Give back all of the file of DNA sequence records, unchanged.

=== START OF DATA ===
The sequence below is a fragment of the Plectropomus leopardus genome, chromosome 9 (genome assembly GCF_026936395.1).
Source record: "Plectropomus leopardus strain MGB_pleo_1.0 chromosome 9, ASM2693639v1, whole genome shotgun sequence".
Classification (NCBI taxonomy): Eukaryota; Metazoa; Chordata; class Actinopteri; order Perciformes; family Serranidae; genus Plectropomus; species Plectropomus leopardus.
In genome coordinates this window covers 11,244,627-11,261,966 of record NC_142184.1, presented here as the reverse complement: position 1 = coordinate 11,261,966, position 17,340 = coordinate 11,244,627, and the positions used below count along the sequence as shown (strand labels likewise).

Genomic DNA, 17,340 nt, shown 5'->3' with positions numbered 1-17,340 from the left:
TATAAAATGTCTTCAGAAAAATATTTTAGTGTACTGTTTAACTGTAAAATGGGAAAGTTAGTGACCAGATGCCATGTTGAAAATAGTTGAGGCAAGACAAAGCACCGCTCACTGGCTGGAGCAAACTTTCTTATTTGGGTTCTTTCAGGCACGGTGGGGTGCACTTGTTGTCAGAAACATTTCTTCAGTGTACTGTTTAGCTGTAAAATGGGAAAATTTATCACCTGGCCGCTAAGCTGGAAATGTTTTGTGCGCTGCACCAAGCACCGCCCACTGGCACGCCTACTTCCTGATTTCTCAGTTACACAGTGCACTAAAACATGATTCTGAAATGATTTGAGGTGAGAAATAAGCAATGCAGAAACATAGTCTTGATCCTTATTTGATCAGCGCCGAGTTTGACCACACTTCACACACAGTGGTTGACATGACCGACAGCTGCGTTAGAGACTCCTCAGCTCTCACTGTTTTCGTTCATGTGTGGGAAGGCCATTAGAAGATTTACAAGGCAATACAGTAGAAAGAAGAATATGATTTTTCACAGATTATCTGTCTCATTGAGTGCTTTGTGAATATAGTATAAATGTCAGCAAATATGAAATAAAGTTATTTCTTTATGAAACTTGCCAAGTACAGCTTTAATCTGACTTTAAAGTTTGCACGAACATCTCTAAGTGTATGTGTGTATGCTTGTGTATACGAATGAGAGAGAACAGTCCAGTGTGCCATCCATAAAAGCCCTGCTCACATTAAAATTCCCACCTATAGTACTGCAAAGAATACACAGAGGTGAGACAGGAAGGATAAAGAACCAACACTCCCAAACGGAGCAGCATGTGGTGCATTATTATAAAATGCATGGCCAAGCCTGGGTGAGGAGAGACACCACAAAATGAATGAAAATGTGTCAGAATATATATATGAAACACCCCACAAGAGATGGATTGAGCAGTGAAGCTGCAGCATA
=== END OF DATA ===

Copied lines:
The sequence below is a fragment of the Plectropomus leopardus genome, chromosome 9 (genome assembly GCF_026936395.1).
Source record: "Plectropomus leopardus strain MGB_pleo_1.0 chromosome 9, ASM2693639v1, whole genome shotgun sequence".
Classification (NCBI taxonomy): Eukaryota; Metazoa; Chordata; class Actinopteri; order Perciformes; family Serranidae; genus Plectropomus; species Plectropomus leopardus.
In genome coordinates this window covers 11,244,627-11,261,966 of record NC_142184.1, presented here as the reverse complement: position 1 = coordinate 11,261,966, position 17,340 = coordinate 11,244,627, and the positions used below count along the sequence as shown (strand labels likewise).

Genomic DNA, 17,340 nt, shown 5'->3' with positions numbered 1-17,340 from the left:
TATAAAATGTCTTCAGAAAAATATTTTAGTGTACTGTTTAACTGTAAAATGGGAAAGTTAGTGACCAGATGCCATGTTGAAAATAGTTGAGGCAAGACAAAGCACCGCTCACTGGCTGGAGCAAACTTTCTTATTTGGGTTCTTTCAGGCACGGTGGGGTGCACTTGTTGTCAGAAACATTTCTTCAGTGTACTGTTTAGCTGTAAAATGGGAAAATTTATCACCTGGCCGCTAAGCTGGAAATGTTTTGTGCGCTGCACCAAGCACCGCCCACTGGCACGCCTACTTCCTGATTTCTCAGTTACACAGTGCACTAAAACATGATTCTGAAATGATTTGAGGTGAGAAATAAGCAATGCAGAAACATAGTCTTGATCCTTATTTGATCAGCGCCGAGTTTGACCACACTTCACACACAGTGGTTGACATGACCGACAGCTGCGTTAGAGACTCCTCAGCTCTCACTGTTTTCGTTCATGTGTGGGAAGGCCATTAGAAGATTTACAAGGCAATACAGTAGAAAGAAGAATATGATTTTTCACAGATTATCTGTCTCATTGAGTGCTTTGTGAATATAGTATAAATGTCAGCAAATATGAAATAAAGTTATTTCTTTATGAAACTTGCCAAGTACAGCTTTAATCTGACTTTAAAGTTTGCACGAACATCTCTAAGTGTATGTGTGTATGCTTGTGTATACGAATGAGAGAGAACAGTCCAGTGTGCCATCCATAAAAGCCCTGCTCACATTAAAATTCCCACCTATAGTACTGCAAAGAATACACAGAGGTGAGACAGGAAGGATAAAGAACCAACACTCCCAAACGGAGCAGCATGTGGTGCATTATTATAAAATGCATGGCCAAGCCTGGGTGAGGAGAGACACCACAAAATGAATGAAAATGTGTCAGAATATATATATGAAACACCCCACAAGAGATGGATTGAGCAGTGAAGCTGCAGCATA